One of the biggest questions looming over the Grammys this year is which artists, and how many, will use their time at the podium to bring up the orange-haired elephant in the room. Not that far down the list is which of them could return to the same stage next year to collect their trophy for a song they wrote about America’s brand-new 45th president. Or it might be a bunch of different people altogether. In fact, just three days after Donald J. Trump’s inauguration, Billboard published an article running down the multitude of protest songs and albums our new commander in chief he has already inspired, a list so lengthy it might even make George W. Bush jealous. When Lady Gaga is singing Woody Guthrie at the Super Bowl, you know something must be up.
Besides new singles like Father John Misty’s “Pure Comedy,” CoCo Rosie & Anonhi’s “Smoke ‘Em Out” and Arcade Fire & Mavis Staples’ “I Give You Power,” a number of benefit albums are planned, including Barsuk Records’ SAD! covers EP; Don’t Stop Now, featuring Swanning, Laura Stevenson, Molar, The Menzingers and 34 more acts; and the unreleased-track compendium Battle Hymns, all for the ACLU and other worthy civil-liberties watchdogs. Willie Nelson has already weighed in with “Delete and Fast Forward,” from his upcoming album God’s Problem Child.
Some people have even started bands to get in on the Trump-bashing action: United Nations, featuring members of Thursday and Glassjaw, recently fired across the bow with “Stairway to Mar-a-Lago.” This list is likely grow exponentially — remember, Trump hasn’t even been in office three weeks yet — during the weeks and months ahead, but below are a few of these dispatches from the musical barricades to date that are already worth cheering extra loud for.
Australian artist Pogo uses Trump's own words against us to create a playful funk-inspired track that is surprisingly uplifting. “Trumpular” splices together quotes from Trump's debate speeches into a rallying anthem that actually addresses hope within the American people. “Big, fat, love for common ground” is a refrain that makes Trump’s America seem somewhat normal. Trump’s voice is stitched together with accompanying groovy dub beats to create an equally playful pop song. Pogo is Nick Bertke from Australia, who creates mashup songs using quotes from movies, TV shows and random ephemera to create comical dance tracks. “Trumpular” is at most a guilty pleasure and by far the most silver-tongued we’ve heard Trump. Love the flow. VERONICA SALINAS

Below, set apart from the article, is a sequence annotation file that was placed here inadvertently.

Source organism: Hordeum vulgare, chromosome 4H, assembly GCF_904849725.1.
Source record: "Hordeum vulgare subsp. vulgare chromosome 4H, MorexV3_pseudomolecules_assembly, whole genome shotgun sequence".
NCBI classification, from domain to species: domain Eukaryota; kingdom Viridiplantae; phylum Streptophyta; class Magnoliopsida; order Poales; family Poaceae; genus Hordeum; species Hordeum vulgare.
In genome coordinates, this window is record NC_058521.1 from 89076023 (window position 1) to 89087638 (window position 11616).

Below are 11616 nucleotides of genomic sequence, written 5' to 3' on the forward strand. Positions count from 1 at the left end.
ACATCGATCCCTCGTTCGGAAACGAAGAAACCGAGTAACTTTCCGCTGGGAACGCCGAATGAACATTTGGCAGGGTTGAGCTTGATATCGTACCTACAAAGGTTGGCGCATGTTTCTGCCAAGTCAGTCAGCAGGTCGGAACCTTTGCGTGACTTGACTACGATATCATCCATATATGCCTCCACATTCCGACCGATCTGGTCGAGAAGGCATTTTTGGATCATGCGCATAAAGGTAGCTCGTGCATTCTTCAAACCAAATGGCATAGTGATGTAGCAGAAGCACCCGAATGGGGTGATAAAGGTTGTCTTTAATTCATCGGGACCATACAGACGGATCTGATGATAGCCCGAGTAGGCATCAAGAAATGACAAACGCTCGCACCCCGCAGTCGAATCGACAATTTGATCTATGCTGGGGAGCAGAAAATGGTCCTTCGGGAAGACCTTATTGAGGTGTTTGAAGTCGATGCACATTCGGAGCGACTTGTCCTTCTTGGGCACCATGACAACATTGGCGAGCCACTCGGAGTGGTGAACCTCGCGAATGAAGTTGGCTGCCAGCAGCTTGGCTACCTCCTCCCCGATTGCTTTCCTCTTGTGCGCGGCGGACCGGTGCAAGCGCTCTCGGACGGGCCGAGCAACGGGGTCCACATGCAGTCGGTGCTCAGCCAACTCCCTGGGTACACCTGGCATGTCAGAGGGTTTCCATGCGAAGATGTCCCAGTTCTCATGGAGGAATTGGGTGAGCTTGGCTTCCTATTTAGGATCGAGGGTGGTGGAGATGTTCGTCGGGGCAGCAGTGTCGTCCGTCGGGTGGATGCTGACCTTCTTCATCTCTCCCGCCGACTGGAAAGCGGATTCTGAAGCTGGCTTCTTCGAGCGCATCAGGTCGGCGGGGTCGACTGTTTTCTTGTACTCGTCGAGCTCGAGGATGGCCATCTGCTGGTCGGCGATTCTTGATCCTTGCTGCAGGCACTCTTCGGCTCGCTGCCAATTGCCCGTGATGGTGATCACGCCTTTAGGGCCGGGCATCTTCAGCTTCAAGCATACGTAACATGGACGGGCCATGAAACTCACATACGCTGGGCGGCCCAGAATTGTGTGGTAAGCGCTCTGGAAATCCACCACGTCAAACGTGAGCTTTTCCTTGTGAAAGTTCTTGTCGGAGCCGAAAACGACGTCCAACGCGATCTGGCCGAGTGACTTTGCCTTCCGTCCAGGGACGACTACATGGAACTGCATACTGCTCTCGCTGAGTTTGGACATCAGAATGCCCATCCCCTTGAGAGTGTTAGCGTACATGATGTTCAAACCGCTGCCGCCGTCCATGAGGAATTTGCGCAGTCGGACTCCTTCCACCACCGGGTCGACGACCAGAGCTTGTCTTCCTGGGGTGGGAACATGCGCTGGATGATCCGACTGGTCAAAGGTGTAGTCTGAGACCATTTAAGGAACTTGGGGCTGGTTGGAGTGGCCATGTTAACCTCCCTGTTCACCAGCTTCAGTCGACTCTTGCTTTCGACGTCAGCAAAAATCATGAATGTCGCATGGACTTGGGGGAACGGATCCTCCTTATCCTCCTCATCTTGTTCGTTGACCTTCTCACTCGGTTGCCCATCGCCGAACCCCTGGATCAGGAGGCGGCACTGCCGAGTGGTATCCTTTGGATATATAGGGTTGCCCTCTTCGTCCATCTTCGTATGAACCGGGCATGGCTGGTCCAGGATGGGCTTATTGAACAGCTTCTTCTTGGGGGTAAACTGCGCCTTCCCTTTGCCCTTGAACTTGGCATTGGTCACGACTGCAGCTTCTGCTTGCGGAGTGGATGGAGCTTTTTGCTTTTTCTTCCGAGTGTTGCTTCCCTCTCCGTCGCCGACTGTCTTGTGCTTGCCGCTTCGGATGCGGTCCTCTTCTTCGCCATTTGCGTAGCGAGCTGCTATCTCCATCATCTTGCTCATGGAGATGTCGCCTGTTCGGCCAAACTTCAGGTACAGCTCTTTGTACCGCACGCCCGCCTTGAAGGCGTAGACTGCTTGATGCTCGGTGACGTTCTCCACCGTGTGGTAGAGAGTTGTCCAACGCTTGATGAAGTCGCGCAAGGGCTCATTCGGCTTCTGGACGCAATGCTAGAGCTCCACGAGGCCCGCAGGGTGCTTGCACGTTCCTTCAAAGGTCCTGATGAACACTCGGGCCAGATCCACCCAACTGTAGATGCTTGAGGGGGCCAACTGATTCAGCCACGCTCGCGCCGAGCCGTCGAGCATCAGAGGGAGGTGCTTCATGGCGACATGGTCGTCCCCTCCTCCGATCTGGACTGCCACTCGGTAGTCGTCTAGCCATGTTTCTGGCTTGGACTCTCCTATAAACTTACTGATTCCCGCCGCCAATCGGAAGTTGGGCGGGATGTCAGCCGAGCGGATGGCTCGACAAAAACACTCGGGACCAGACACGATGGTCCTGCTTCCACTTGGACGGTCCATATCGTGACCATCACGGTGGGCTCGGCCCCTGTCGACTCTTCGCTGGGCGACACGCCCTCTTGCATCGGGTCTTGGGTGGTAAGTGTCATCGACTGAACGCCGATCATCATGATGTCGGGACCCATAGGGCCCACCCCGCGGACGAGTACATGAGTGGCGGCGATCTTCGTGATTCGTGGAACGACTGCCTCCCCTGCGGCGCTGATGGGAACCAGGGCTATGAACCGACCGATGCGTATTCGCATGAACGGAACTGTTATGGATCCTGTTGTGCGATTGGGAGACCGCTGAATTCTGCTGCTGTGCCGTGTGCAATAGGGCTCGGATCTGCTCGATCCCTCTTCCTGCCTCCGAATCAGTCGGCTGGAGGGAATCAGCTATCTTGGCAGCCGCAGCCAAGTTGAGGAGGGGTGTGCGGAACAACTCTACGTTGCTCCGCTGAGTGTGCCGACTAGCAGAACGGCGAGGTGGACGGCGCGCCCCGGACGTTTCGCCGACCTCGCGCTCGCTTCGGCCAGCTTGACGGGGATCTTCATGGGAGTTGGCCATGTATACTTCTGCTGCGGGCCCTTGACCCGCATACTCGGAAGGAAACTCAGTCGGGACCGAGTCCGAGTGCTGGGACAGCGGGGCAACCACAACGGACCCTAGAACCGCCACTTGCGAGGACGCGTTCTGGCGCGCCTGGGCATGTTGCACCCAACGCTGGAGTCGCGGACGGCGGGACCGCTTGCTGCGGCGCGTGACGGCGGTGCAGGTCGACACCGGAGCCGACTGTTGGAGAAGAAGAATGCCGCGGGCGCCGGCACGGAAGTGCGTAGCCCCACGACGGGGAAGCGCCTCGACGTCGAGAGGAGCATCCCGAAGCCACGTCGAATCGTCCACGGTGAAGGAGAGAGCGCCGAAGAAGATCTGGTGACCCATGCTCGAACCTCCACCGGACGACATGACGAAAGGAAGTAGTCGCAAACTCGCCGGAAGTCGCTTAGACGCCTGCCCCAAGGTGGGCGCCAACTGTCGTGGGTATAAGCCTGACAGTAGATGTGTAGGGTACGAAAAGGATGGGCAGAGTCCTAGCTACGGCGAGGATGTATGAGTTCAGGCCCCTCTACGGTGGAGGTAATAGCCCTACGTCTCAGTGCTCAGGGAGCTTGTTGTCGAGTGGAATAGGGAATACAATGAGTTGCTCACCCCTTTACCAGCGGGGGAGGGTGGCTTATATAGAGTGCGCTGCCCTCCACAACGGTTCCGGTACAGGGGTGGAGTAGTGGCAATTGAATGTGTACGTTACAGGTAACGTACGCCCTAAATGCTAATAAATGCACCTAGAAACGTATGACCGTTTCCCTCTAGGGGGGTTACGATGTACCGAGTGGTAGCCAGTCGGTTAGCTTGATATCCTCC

YG, "Fuck Donald Trump (FDT)"
No list about anti-Pmurt songs is complete without "FDT." If no other song from YG's excellent sophomore album Still Brazy makes an impact in your life, let "FDT" be the rallying cry for an entire nation. Some kind soul became the hero we all deserved the moment they hacked into a radio station playlist and forced it to play nothing but "FDT" for a couple of hours. Yes, "This Land Is Your Land" is a political song swept under the warm embrace of Americana. "FDT" is a point-blank salvo at someone who was once a regular fixture in rap music. The guy once appeared on a skit for a Method Man album, for crying out loud. Go through artifacts of the 1980s from WrestleMania IV to VI to Bobby Brown's "On Our Own" video. We should have been saying "FDT" within earshot every single day. Instead, a piece of America bought into the biggest yuppie of all yuppies. "FDT" should've been played at the Inauguration. It should be played on a loudspeaker outside the White House every single day. Because "FDT" is the 94 percent of black women. "FDT" is the marches and protests that have occurred every Saturday since January 20. "FDT" is us. "FDT" is you. "FDT" is me. BRANDON CALDWELL
OUT OF SYSTEM TRANSFER, "I Shot President McKinley (and I'm Gonna Do It Again and Again and Again)"
Let's set one thing straight, music readers and snooping Secret Service members: the songwriters are in no way advocating for violence against The Donald. Nor is the writer of this blurb, just to be clear. That out of the way, this catchy ditty by Brooklyn's Out of System Transfer offers some historical perspective on the assassination of an American president with a higher approval rating than Trump's. McKinley was shot by Leon Czolgosz, an American-born anarchist who called McKinley "an enemy of the good, working people." Does that sound vaguely familiar? Although the song includes the lines "they tried to make me trust him and they tried to get me scared," and "He was a rotten bastard and I'm happy that he's dead," it was penned in 2014, when everyone was snickering at the idea of a President Trump. So it is definitely not about him, unless "NYC's gonzo anti-folk punk rock radical leftist hootenanny" could somehow foretell its worst nightmare. JESSE SENDEJAS JR.